Nonprofit, nonpartisan journalism. Supported by readers.


Minnesota’s Carlbom to lead gay marriage campaigns in other states

Richard Carlbom, who was instrumental in defeating last November’s proposed constitutional amendment to ban gay marriage, and then leading the effort to pass the same-sex marriage law in the Legislature, is now working for the national Freedom to Marry group.

Freedom to Marry, based in New York, announced today that it hopes to raise $3 million this year in its campaign to secure gay marriage in more states.

Citing Carlbom’s success in Minnesota — “passage of a freedom to marry law, the first legislative victory in America’s heartland” — the group laid out its strategy:

Under Carlbom’s direction, Freedom to Marry is working to win four states by 2013/2014 – Hawaii, Illinois, New Jersey and Oregon – and laying the groundwork to win at least six more states by 2015-2016 (some mix of Arizona, Colorado, Michigan, Nevada, New Mexico, North Carolina, Ohio, Pennsylvania, and Virginia), while teeing up states for post-2016 (and recognizing that others could be added to the mix based on changing circumstances). With strategic lawsuits to be filed, Freedom to Marry will continue to work closely with our legal partners on state-specific public engagement strategies.

The Pioneer Press notes that before his statewide work as campaign manager for Minnesotans United for All Families, “Carlbom was a Democratic political operative. He served as mayor of St. Joseph, Minn., from 2005 to 2007 and recently formed a St. Paul-based political consulting firm.”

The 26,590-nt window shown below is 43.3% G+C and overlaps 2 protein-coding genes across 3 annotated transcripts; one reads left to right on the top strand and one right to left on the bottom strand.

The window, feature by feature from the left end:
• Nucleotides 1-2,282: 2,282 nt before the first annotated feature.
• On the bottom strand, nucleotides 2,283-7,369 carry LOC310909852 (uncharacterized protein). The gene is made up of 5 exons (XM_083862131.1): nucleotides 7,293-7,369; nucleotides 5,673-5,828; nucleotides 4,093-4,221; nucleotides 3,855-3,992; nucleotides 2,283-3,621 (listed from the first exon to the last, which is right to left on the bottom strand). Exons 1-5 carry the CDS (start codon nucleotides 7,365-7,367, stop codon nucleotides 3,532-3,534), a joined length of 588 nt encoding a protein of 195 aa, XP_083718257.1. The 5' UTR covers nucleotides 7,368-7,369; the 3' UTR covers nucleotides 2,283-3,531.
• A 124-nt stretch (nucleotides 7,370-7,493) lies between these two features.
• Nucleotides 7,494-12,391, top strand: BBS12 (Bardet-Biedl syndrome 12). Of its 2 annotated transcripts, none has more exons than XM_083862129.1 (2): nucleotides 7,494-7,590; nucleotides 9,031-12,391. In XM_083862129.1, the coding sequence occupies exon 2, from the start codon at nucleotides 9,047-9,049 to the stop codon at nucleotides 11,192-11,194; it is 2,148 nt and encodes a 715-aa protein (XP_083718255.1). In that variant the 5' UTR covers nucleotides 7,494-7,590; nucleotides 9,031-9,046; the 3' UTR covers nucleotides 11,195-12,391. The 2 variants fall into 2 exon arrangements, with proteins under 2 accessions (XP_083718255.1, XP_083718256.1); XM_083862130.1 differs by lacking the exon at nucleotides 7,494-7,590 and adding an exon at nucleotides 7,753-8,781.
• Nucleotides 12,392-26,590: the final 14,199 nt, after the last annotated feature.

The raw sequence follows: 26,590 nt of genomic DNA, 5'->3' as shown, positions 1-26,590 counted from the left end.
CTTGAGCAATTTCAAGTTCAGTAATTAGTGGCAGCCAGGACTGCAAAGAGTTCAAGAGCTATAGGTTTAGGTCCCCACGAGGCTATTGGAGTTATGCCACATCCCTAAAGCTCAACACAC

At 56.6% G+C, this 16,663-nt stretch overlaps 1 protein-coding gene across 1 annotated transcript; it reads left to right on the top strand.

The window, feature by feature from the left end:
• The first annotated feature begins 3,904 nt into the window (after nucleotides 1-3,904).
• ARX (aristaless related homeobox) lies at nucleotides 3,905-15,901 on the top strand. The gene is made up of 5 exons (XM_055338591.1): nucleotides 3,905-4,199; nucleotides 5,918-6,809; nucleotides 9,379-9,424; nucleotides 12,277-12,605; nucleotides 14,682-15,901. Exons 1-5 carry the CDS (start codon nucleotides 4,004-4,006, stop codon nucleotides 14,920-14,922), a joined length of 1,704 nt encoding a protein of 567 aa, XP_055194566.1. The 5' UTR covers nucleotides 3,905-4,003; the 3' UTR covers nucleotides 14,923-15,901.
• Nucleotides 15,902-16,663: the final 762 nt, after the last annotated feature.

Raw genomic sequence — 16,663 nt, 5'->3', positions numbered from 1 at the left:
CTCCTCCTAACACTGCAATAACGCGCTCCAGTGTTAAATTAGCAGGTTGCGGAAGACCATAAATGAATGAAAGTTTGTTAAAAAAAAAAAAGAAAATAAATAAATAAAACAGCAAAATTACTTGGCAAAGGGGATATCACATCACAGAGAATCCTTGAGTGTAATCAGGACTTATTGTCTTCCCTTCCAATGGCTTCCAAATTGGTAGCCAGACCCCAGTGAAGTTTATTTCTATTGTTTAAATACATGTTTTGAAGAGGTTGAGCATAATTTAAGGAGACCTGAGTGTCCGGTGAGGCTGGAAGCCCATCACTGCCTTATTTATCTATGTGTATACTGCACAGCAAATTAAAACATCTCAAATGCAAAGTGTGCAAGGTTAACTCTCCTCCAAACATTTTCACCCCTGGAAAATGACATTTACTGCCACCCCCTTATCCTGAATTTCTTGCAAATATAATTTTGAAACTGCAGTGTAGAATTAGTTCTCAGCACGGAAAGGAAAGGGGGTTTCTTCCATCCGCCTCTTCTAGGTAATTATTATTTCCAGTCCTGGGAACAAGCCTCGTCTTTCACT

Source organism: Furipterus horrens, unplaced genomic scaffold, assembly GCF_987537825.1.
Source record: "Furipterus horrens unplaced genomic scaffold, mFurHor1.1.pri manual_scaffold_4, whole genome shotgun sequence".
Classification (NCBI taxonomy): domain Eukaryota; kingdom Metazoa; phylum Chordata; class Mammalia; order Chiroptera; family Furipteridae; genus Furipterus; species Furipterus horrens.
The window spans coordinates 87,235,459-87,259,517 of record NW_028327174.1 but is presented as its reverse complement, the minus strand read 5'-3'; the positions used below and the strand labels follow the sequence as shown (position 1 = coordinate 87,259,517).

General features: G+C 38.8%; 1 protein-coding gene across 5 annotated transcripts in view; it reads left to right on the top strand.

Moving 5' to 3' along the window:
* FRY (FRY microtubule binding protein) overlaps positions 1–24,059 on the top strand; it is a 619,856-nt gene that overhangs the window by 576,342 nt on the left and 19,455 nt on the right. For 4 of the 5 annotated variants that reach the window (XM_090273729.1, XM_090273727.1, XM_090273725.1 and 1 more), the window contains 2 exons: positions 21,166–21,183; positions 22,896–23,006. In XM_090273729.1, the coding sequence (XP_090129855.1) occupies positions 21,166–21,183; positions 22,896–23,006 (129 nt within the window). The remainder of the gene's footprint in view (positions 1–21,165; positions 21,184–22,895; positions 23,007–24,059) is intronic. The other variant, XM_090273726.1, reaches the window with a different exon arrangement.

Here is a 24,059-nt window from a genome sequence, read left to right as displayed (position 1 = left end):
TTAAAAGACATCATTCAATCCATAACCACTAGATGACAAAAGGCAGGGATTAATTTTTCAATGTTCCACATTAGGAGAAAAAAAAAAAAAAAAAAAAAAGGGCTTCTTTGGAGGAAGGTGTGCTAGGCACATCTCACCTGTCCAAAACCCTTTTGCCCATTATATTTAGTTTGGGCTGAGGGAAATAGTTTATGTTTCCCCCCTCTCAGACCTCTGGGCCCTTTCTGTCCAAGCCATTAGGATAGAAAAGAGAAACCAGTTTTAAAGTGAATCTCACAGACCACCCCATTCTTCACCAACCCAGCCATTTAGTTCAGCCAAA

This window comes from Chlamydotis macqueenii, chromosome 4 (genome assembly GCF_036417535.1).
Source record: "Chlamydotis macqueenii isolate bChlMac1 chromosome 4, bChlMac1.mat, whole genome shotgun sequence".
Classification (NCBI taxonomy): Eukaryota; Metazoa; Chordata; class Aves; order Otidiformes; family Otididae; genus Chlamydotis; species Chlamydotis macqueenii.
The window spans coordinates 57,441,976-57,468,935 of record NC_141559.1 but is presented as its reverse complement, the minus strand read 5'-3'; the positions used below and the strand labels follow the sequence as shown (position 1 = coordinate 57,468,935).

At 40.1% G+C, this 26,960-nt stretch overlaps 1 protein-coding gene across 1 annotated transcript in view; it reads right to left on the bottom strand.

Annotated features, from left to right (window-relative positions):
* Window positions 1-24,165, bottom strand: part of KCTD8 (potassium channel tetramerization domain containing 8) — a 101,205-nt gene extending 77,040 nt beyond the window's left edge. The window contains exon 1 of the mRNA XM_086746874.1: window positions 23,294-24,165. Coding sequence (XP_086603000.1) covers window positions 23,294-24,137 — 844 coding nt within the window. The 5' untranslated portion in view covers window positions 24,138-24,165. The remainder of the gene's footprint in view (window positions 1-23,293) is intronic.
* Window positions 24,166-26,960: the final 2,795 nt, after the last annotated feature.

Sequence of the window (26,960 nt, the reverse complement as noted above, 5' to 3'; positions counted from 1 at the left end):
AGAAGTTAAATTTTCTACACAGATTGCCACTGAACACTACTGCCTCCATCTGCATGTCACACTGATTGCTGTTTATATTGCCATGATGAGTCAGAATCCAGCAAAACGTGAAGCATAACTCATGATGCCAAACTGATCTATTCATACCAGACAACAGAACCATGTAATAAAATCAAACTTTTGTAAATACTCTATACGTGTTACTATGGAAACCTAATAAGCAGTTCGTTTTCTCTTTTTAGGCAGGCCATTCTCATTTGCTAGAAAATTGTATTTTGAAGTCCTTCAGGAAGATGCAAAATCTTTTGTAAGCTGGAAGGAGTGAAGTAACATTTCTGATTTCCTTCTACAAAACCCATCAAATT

Thirteen states will recognize same-sex marriages when the new laws in Rhode Island and Minnesota take effect Aug. 1.

Freedom for Marry has this list:

Thirteen states – CACTDEIAMEMDMAMN (takes effect August 1), NHNYRI (takes effect August 1), VT, and WA — plus Washington, D.C., have the freedom to marry for same-sex couples.

In 2012, the legislature in NJ passed a freedom to marry bill, and work is now underway to override the governor’s veto.

Comments (1)

  1. Submitted by stan James on 07/16/2014 - 12:07 am.

    A mess

    This whole discrimination thing has horrible roots and every minority group could be victimized

    eg found in my Dads papers a job adv from 1945 ending

    “……..Jews and colored need not apply”

    If yuour in the public square biz, you serve everyone.

    If your a chuch or a closely afffilitated church group, you can do as you please

    Think of what the hobby lobby door opens – for blacks, Jews, gays, other people of color, people with disabilities that dont affect their capability to do a job or simply access a public building etc

Leave a Reply